Ohio man’s 25-minute execution sparks controversy
An Ohio man on death row took more than 25 minutes to die in an execution on Thursday morning. Prison officials reportedly used a drug combination previously untested in the United States to kill Dennis McGuire, a convicted murderer and rapist.
The episode at the Southern Ohio Correctional Facility in Lucasville has sparked debate over the use of lethal injections in the United States. Some say the botched procedure on Thursday amounted to cruel and unusual punishment. The group Ohioans to Stop Executions released a statement calling for an immediate moratorium on capital punishment in the state in light of the incident.
According to a report from The Columbus Dispatch, McGuire gasped, struggled and choked for about 10 minutes before silencing and eventually succumbing.
Records show the execution was the longest in the state since Ohio resumed capital punishment 15 years ago. The next longest execution took 22 minutes. Most inmates took 15 minutes or less to die.
McGuire was put to death for the 1989 rape and fatal stabbing of Joy Stewart, who was 30 weeks pregnant at the time of her murder. At 22, Stewart was a newlywed.
Some of Stewart’s family members were present to watch the execution. Responding to the ire surrounding the incident, they released a statement saying McGuire suffered far less than Stewart had the night of her death: “There has been a lot of controversy regarding the drugs that are to be used in his execution, concern that he might feel terror, that he might suffer. As I recall the events preceding her death, forcing her from the car, attempting to rape her vaginally, sodomizing her, choking her, stabbing her, I know she suffered terror and pain. He is being treated far more humanely than he treated her.”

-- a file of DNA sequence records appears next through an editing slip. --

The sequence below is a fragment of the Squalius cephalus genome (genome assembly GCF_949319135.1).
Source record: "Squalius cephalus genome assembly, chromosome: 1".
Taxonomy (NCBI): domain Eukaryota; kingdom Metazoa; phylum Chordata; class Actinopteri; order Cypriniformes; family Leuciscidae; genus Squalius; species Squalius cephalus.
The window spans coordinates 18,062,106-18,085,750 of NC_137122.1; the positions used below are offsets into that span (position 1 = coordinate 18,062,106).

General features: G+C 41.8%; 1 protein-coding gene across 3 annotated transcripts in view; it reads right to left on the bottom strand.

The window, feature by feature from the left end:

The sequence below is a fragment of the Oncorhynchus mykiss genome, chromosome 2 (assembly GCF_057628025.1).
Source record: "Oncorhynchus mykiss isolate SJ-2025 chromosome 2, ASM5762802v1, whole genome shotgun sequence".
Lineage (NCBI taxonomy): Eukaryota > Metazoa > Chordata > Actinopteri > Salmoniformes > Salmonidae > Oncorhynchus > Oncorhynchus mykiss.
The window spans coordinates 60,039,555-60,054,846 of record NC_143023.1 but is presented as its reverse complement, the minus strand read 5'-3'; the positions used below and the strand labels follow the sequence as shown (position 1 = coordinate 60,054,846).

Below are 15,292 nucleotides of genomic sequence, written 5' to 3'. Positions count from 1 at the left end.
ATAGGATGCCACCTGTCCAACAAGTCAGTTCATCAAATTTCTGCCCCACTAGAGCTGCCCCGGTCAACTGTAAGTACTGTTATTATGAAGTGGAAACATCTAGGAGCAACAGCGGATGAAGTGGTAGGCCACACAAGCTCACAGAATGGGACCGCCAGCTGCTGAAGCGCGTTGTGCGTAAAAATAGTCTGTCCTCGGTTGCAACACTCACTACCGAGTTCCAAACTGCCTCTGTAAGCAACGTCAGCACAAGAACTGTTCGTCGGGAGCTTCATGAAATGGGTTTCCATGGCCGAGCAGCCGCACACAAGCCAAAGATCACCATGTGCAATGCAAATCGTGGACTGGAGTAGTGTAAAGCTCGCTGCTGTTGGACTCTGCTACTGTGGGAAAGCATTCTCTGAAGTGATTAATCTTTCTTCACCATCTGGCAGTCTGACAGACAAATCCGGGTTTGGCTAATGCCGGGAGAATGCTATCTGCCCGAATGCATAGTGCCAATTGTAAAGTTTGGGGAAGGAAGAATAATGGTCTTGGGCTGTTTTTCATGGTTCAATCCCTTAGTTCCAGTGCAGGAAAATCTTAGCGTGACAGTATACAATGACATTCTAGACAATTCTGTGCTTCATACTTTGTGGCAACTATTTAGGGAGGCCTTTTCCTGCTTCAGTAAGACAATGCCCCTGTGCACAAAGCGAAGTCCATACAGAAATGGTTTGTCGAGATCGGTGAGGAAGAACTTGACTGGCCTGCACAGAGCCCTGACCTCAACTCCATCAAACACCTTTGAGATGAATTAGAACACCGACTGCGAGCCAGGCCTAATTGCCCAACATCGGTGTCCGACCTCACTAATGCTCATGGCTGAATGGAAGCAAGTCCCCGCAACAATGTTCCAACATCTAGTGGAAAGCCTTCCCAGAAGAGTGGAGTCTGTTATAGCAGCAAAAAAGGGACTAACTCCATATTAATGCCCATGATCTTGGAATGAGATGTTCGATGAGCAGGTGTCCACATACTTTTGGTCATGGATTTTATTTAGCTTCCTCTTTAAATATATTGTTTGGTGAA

McGuire’s lawyers attempted to block his execution last week, warning that the untried drug cocktail could lead to a medical problem called “air hunger,” making the victim unable to absorb oxygen.
Many states are developing new lethal injection cocktails after European drug manufacturers stopped selling drugs for use in executions.
The injection formula had been approved for use by a federal court.